Sir Fran. Dumb! good; ha, ha, ha! Excellent! ha, ha, ha, ha! I think I have you now, Sir George. Dumb ! he'll go distracted-well, she's the wittiest rogue.--Ha, ha, dumb! I cann't but laugh, ha, ha! to think how damn'd mad he'll be when he finds he has given his money away for a dumb show; ha, ha, ha!

Miran. Nay, Gardy, if he did but know my thoughts of him it would make him ten times madder; ha, ha, ha, ha!

Sir. Fran. Ay, so it would, Chargy, to hold him in such derision, to scorn to answer him, to be dumb ! ha, ha, ha!

Enter CHARLES.
Sir Fran. How now, sirrah! who let you in?
Cha. My necessities, sir.

Sir Fran. Your necessities are very impertinent, and ought to have sent before they enter'd.

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Cha. Sir, I knew 'twas a word would gain admit. tance no where.

Sir Fran. Then, sirrah, how durst you rudely thrust that upon your father, which nobody else would ad. mit?

Cha. Sure the name of a son is a sufficient plea. I ask this lady's pardon if I have intruded.

Sir Fran. Ay, ay, ask her pardon and her blessing too, if you expect any thing from me.

Miran. I believe yours, Sir Francis, in a purse of guineas, would be more material. Your son may have business with you; I'll retire.

Sir Fran. I guess his business, but I'll dispatch him; { expect the knight every minute : you'll be in readiness? s Miran. Certainly; my expectation is more upon the swing than yours, old gentleman.

[Exit. Sir Fran. Well, sir. Cha. Nay, it is very ill, sir; my circumstances are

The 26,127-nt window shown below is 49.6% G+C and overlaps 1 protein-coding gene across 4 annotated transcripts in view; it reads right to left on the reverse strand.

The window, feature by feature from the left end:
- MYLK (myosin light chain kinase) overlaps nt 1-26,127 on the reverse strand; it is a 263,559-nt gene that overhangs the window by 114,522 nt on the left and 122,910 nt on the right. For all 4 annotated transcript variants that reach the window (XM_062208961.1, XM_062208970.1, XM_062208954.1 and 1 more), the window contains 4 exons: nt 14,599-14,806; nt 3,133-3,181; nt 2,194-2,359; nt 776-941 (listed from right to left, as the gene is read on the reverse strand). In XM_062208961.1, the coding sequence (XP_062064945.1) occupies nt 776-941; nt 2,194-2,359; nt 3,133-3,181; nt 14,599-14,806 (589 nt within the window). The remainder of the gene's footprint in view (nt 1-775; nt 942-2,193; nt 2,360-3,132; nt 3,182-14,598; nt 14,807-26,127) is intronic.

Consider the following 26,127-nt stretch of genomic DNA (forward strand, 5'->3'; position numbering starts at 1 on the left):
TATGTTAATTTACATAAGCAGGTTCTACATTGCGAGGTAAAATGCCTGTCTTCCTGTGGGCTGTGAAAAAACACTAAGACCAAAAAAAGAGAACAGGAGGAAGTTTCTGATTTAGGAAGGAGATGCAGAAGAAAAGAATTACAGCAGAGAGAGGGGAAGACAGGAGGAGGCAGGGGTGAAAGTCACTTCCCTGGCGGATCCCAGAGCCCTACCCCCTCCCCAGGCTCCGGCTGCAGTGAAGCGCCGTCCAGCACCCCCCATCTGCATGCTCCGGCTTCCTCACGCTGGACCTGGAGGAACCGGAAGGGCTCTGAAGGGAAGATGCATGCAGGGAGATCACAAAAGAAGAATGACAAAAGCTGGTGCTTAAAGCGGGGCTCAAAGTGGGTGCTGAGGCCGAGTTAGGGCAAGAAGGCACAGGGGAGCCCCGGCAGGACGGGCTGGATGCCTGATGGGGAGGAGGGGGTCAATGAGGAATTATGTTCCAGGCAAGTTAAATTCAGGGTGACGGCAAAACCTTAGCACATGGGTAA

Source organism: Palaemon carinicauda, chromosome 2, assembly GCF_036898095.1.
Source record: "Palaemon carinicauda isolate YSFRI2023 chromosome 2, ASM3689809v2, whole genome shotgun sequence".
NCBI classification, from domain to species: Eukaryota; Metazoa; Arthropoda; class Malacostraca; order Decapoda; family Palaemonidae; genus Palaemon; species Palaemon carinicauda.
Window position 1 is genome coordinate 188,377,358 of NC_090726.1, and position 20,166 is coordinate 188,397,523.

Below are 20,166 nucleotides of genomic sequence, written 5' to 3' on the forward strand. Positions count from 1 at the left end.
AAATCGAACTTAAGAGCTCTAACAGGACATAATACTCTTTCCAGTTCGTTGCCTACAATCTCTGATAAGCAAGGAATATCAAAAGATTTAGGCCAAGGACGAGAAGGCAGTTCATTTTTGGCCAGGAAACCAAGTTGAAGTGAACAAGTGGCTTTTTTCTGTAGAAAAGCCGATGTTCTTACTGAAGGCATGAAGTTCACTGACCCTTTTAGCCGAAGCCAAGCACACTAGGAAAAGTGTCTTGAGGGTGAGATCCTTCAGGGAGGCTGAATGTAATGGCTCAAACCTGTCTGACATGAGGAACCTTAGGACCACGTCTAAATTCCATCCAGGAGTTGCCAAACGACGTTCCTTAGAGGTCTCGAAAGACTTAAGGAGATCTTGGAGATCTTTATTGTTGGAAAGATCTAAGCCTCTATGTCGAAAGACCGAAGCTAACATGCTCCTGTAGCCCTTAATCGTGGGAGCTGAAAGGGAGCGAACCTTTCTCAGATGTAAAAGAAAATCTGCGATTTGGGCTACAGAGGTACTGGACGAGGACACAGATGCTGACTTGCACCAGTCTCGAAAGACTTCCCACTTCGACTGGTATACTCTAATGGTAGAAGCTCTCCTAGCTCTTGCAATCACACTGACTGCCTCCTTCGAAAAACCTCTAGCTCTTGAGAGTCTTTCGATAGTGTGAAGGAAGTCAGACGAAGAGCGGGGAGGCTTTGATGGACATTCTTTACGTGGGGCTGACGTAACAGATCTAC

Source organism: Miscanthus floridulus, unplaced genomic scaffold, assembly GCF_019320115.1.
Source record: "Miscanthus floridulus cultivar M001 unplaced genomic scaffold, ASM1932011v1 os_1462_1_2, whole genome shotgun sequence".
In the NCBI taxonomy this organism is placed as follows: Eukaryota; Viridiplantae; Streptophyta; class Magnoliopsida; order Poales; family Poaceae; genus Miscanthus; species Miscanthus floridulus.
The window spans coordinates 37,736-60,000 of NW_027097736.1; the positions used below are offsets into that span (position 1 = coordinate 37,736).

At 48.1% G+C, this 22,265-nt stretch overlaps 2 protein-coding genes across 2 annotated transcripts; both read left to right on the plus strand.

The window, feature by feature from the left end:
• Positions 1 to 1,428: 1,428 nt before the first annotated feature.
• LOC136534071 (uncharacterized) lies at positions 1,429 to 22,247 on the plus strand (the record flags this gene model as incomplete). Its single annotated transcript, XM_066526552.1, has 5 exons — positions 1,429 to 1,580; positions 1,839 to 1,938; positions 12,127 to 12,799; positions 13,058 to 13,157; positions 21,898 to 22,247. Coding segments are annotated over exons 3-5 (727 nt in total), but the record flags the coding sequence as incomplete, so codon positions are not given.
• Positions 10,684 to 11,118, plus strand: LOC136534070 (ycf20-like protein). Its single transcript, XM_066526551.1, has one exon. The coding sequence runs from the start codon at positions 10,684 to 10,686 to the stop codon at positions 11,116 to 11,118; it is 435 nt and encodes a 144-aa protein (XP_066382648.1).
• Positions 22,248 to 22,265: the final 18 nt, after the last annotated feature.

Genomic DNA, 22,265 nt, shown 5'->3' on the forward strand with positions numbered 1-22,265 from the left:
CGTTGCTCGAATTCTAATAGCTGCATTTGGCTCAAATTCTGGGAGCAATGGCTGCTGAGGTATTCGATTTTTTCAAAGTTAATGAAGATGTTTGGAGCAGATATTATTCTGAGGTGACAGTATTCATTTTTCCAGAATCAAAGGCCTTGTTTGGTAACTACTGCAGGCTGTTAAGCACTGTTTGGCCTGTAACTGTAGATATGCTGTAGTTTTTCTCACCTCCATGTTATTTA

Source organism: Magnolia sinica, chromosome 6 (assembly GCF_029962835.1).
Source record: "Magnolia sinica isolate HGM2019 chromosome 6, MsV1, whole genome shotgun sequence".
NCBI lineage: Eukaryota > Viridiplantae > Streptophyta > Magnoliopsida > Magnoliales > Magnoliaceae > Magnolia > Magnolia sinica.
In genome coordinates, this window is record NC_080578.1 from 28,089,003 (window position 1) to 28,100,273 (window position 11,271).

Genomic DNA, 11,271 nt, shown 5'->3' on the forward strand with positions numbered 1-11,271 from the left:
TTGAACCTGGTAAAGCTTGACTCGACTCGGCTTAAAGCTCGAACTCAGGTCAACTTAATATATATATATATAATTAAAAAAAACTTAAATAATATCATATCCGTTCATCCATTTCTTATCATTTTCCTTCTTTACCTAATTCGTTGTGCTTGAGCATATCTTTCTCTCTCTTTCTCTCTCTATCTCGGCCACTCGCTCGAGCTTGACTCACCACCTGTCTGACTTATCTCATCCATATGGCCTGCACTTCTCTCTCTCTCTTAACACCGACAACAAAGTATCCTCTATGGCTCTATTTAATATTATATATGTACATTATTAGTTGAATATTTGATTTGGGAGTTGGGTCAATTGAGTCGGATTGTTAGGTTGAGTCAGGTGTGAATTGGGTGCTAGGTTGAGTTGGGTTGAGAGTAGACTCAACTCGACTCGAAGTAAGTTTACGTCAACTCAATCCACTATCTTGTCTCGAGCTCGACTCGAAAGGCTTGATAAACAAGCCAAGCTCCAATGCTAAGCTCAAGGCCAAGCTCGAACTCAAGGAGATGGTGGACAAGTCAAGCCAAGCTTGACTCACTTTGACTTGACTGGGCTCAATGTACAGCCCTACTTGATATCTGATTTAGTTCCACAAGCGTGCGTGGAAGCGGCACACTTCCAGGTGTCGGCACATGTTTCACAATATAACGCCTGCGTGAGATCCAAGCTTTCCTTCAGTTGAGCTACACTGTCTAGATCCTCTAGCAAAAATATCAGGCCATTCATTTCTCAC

I'm sure.

Sir Fran. And what's that to me, sir ? your ma. nagement should have made 'em better.

Cha. If you please to entrust me with the management of my estate I shall endeavourit, sir.

Sir. Fran. What; to set upon a card, and buy a lady's' favour at the price of a thousand pieces, to rig out an equipage for a wench, or by your carelessness to enrich your steward, to fine for sheriff, or put up for a parliament-man?'

Cha. I hope I should not spend it this way: how

ever I ask only for what my uncle left me; you may dispose of as you please, sir.

Sir Fran. That I shall out of your reach, I you, sir. Adad these young fellows think ol get estates for nothing but them to squander a dicing, wenching, drinking, dressing, and so fo

Cha. I think I was born a gentleman, sir, l's my uncle bred me like one.

Sir Fran. From which you would infer, sir gaming, whoring, and the pox, are requisites gentleinan.

Cha. Monstrous! when I would ask him on a support he falls into these unmannerly reproa I must, tho' against my will, employ invention, by stratagem relieve myself.

[ Sir Fran. Sirrah, what is it you mutter, sir ha! [Holds up his cane.] I say you sha’n't have a g out of my hands till I please and may be I'll ver please ; and what's that to you?

Cha. Nay, to be robb'd or have one's throat c not much

Sir Fran. What's that, sirrah? would you rob or cut my throat, ye rogue ?

Cha. Heaven forbid, sir I said no such thing.

Sir Fran. Mercy on me! what a plague it is to h a son of one-and-twenty, who wants to elbow out of one's life to edge himself into the estate!

Enter MARPLOT. Mar. Egad he's here I was afraid I had lost hi